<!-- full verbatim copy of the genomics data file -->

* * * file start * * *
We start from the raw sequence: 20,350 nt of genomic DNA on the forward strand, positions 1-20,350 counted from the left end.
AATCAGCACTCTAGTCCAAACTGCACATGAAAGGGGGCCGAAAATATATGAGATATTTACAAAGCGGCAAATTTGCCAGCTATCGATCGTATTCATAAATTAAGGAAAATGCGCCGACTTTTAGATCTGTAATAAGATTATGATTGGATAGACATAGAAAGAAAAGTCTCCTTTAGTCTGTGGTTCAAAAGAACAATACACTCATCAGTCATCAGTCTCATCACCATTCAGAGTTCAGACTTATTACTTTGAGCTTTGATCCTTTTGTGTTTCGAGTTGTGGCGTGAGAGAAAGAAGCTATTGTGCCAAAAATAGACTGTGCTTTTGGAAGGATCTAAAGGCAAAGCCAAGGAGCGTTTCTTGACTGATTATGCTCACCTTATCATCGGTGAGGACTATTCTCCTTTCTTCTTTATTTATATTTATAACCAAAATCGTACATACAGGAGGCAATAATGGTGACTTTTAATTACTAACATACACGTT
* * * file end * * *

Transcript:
We start from the raw sequence: 20,350 nt of genomic DNA on the forward strand, positions 1-20,350 counted from the left end.
AATCAGCACTCTAGTCCAAACTGCACATGAAAGGGGGCCGAAAATATATGAGATATTTACAAAGCGGCAAATTTGCCAGCTATCGATCGTATTCATAAATTAAGGAAAATGCGCCGACTTTTAGATCTGTAATAAGATTATGATTGGATAGACATAGAAAGAAAAGTCTCCTTTAGTCTGTGGTTCAAAAGAACAATACACTCATCAGTCATCAGTCTCATCACCATTCAGAGTTCAGACTTATTACTTTGAGCTTTGATCCTTTTGTGTTTCGAGTTGTGGCGTGAGAGAAAGAAGCTATTGTGCCAAAAATAGACTGTGCTTTTGGAAGGATCTAAAGGCAAAGCCAAGGAGCGTTTCTTGACTGATTATGCTCACCTTATCATCGGTGAGGACTATTCTCCTTTCTTCTTTATTTATATTTATAACCAAAATCGTACATACAGGAGGCAATAATGGTGACTTTTAATTACTAACATACACGTT